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A flawed masterpiece that will dominate the field

Jeremy Black reviews David Abulafia’s The Boundless Sea: A Human History of the Oceans

Following the success of David Abulafia’s The Great Sea: A Human History of the Mediterranean (2011) comes this epic. It shows the strength and weakness of its predecessor and, like it, is a flawed masterpiece, but one that is probably going to dominate the field for many years, and deservedly so.

The flaws are readily apparent. Abulafia is clear that he is a maritime historian more than a naval one, and this is not a book for those who seek insight on naval warfare. Nor does he appear comfortable with the last century. Indeed, it is rushed through and in an unsatisfactory fashion which leaves issues such as global warming, pollution and the pressures on fishing mentioned in a perfunctory

The Boundless Sea: A Human History of the Oceans by David Abulafia – Allen Lane, £35

fashion, and others not handled at all. So either he should write a better second edition or sequel, or Penguin should publish one with the high scholarly and production values of this study.

It is, however, pleasurable to turn to the many qualities of this book. As with the Mediterranean volume, there is a strong grasp of early developments. Indeed, Abulafia ably pulls together work from around the world. Thus, the earliest Andean civilisations depended on marine resources. Fishing was a major source of protein and, even later for the highland-based Inca, the sea and its resources played a critical role in imperial geopolitics. Across the Pacific, the ancient inhabitants of Japan were regular voyagers to offshore islands, many of which were settled, at least seasonably. However, with the notable exception of Okinawa, there was no long-distance marine expansion. As Abulafia shows, the situation in the south-west Pacific was dramatically different.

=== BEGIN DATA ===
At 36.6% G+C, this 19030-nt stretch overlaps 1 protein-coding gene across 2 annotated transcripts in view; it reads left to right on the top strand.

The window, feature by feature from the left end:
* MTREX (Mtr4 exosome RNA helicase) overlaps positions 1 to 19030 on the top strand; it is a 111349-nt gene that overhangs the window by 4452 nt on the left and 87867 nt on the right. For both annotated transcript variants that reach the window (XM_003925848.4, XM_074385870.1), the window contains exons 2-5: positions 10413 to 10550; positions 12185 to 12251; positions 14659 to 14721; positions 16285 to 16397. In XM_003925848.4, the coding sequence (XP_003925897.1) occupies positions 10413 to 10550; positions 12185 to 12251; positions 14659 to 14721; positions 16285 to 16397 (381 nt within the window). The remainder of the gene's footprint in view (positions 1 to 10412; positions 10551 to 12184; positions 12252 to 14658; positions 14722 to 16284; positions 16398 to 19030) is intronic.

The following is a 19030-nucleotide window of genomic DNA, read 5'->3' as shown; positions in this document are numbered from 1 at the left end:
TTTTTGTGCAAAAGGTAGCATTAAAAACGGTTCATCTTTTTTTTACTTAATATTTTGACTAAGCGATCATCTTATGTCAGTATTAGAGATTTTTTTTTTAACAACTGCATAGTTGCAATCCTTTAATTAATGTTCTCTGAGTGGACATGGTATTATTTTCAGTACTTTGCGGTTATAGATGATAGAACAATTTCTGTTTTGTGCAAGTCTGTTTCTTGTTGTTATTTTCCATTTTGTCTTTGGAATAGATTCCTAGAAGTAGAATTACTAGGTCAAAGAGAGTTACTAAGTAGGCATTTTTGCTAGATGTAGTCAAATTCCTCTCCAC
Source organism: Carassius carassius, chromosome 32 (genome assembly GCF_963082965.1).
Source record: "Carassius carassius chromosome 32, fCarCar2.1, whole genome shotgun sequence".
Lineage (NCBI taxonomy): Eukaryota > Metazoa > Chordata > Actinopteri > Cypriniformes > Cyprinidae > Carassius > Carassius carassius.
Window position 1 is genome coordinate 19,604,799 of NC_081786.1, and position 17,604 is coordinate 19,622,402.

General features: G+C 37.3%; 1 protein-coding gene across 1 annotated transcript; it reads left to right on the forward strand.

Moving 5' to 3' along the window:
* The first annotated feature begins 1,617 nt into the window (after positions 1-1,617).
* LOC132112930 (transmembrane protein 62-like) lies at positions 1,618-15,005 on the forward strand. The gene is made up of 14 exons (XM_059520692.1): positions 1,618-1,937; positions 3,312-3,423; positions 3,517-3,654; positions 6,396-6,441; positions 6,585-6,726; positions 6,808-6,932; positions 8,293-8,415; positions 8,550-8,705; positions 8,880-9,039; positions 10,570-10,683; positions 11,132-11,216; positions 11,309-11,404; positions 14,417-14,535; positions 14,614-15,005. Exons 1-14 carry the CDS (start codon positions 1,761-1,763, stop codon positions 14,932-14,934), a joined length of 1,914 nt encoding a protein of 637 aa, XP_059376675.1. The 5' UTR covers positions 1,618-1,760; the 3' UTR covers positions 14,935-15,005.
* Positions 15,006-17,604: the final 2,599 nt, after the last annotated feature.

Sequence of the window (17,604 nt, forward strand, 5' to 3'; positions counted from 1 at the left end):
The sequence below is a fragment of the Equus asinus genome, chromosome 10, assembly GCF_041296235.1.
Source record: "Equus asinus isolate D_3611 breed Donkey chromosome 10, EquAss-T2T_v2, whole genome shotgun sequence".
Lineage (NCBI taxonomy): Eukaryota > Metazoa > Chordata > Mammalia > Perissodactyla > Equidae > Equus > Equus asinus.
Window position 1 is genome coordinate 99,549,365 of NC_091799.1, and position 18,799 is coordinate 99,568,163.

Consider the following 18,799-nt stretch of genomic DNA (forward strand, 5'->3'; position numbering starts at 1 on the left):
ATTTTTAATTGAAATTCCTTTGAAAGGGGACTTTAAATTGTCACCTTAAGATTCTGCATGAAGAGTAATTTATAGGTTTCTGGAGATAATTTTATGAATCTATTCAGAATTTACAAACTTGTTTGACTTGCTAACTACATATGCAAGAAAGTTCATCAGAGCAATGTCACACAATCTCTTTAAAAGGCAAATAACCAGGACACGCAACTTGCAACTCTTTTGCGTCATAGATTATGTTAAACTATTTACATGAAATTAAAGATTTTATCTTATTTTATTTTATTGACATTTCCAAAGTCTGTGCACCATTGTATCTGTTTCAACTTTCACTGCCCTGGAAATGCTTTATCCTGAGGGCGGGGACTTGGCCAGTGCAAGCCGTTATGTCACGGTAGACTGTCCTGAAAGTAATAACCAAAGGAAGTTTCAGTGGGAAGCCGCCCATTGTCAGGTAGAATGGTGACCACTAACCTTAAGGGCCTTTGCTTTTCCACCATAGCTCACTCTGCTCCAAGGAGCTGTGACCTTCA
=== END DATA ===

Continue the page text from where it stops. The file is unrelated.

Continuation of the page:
Moreover, with his global range of interest, commitment, knowledge and scholarship, Abulafia is able to offer broad assessments that would seem presumptuous from others. He is up to date in his scholarship, notably on maritime archaeology, and able to range across cultures in an inimitable fashion. As with the earlier book, there is a valuable engagement with the degree to which the sea, and notably maritime trade, provided crucial links within and between cultures, and thus, in the latter case, a degree of porosity for them.

Alongside a quest for practical solutions, there was a belief that witches could direct winds

Again, as he showed in his careful refutation of Braudel in the previous book, Abulafia is both well aware of the multiple pressures from environmental factors and yet no determinist. Instead, he handles issues such as climate and current in a subtle fashion, one in which the very use of what is termed possibilism makes for a much better engagement with how different cultures have responded to such factors. Here again Abulafia’s wide-ranging scholarship is particularly valuable for, in putting aside determinism, he has to offer assessments that draws on an appreciation of complexity in causation. Abulafia’s understanding of the oceans, and his knowledge of wrecks, leads to an appropriate appreciation of the difficulties of maritime life across most of history. Coastal charts were frequently imperfect or non-existent, and lighthouses absent or inadequate. Accurate timekeeping and thus navigation were very difficult without the instruments that were to be developed later. As a result, knowledge was unfixed, in the sense that it could not readily be related to the maps that did exist. Experience, in the shape of the views of long-lived members of the crew, was a crucial element in knowing how to respond to circumstances. Alongside a quest for practical solutions, there was a belief that witches could direct winds. As another aspect of maritime uncertainty, there was the role of piracy.